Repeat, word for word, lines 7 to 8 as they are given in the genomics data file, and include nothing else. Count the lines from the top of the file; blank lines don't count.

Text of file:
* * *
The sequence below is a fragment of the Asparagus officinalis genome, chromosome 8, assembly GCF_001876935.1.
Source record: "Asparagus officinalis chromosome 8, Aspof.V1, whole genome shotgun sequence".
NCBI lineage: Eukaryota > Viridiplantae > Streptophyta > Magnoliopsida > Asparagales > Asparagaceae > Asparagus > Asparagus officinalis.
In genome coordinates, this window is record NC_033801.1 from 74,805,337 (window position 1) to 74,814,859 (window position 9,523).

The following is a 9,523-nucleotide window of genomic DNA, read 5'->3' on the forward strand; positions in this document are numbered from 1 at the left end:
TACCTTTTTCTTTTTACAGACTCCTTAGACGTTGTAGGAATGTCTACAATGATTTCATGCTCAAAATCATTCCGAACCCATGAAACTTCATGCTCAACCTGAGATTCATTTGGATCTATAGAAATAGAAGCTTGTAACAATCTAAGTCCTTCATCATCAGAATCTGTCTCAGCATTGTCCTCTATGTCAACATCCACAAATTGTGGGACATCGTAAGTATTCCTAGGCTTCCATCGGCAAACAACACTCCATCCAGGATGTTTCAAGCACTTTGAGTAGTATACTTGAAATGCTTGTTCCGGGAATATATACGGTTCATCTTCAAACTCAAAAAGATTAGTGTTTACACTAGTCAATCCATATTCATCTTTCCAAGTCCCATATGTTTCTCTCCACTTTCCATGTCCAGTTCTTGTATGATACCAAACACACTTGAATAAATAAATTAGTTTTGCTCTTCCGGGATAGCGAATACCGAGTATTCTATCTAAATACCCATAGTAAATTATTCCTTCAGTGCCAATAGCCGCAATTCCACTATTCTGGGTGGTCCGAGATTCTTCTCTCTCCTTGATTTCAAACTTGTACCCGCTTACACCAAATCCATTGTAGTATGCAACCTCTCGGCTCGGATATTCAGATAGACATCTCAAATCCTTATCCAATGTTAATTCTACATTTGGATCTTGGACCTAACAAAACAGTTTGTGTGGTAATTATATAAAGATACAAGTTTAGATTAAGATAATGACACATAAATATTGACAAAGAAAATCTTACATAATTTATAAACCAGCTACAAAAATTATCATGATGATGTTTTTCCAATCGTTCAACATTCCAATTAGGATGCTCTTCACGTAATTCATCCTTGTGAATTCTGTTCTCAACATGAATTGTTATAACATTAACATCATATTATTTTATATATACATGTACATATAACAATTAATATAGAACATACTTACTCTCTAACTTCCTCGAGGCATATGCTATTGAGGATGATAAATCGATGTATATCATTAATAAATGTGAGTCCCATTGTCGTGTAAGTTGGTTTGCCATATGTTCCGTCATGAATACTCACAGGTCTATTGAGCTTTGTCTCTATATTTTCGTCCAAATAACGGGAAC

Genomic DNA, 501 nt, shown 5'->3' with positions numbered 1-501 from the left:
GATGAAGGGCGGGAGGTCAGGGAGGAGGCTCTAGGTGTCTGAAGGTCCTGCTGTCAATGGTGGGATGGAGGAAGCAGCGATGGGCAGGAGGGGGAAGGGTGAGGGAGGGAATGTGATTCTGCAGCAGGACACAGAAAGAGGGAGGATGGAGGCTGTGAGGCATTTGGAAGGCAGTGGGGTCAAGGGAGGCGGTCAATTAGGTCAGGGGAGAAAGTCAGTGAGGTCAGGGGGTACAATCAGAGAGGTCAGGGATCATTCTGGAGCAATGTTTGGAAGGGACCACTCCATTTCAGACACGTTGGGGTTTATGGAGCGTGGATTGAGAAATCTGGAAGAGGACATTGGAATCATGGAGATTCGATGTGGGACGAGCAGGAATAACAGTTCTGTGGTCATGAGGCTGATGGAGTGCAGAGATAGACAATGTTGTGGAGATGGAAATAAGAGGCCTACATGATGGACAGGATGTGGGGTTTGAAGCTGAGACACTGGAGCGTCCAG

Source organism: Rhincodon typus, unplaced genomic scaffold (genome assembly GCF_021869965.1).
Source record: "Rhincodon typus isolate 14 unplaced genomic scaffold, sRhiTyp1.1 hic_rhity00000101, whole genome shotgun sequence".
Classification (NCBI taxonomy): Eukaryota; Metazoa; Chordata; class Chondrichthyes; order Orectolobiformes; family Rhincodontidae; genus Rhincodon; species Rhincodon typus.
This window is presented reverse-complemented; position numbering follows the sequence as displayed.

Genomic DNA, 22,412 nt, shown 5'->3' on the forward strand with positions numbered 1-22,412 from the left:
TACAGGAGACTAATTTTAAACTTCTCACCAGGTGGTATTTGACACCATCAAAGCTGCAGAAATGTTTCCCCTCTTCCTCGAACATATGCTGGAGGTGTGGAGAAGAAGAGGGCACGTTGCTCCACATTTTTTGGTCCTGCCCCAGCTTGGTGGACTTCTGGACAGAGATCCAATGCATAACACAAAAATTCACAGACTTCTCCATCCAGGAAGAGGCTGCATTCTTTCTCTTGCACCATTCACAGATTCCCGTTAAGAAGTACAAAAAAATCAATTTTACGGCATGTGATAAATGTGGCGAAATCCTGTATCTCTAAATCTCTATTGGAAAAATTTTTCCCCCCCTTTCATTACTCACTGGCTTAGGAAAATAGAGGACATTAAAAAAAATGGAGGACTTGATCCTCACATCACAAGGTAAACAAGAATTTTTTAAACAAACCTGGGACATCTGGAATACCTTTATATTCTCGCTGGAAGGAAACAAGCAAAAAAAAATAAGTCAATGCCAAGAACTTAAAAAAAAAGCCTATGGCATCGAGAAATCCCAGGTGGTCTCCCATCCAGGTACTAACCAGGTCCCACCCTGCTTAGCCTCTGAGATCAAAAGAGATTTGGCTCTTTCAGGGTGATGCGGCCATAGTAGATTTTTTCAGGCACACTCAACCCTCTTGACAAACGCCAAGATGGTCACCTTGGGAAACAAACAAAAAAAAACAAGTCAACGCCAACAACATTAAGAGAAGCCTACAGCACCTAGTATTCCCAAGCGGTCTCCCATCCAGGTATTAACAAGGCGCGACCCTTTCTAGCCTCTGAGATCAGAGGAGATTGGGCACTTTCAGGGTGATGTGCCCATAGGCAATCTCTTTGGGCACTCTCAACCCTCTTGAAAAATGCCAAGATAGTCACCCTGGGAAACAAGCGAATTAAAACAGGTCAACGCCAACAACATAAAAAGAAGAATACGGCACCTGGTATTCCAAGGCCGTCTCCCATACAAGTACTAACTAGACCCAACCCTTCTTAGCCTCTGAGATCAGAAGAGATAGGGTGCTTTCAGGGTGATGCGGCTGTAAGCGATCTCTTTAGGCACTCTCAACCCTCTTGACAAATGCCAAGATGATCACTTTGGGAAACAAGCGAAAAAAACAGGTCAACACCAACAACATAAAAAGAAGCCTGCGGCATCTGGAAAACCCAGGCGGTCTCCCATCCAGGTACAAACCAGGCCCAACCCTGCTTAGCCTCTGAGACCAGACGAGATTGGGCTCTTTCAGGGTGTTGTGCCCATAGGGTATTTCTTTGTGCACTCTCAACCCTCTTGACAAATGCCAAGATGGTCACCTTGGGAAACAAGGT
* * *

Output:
Genomic DNA, 501 nt, shown 5'->3' with positions numbered 1-501 from the left:
GATGAAGGGCGGGAGGTCAGGGAGGAGGCTCTAGGTGTCTGAAGGTCCTGCTGTCAATGGTGGGATGGAGGAAGCAGCGATGGGCAGGAGGGGGAAGGGTGAGGGAGGGAATGTGATTCTGCAGCAGGACACAGAAAGAGGGAGGATGGAGGCTGTGAGGCATTTGGAAGGCAGTGGGGTCAAGGGAGGCGGTCAATTAGGTCAGGGGAGAAAGTCAGTGAGGTCAGGGGGTACAATCAGAGAGGTCAGGGATCATTCTGGAGCAATGTTTGGAAGGGACCACTCCATTTCAGACACGTTGGGGTTTATGGAGCGTGGATTGAGAAATCTGGAAGAGGACATTGGAATCATGGAGATTCGATGTGGGACGAGCAGGAATAACAGTTCTGTGGTCATGAGGCTGATGGAGTGCAGAGATAGACAATGTTGTGGAGATGGAAATAAGAGGCCTACATGATGGACAGGATGTGGGGTTTGAAGCTGAGACACTGGAGCGTCCAG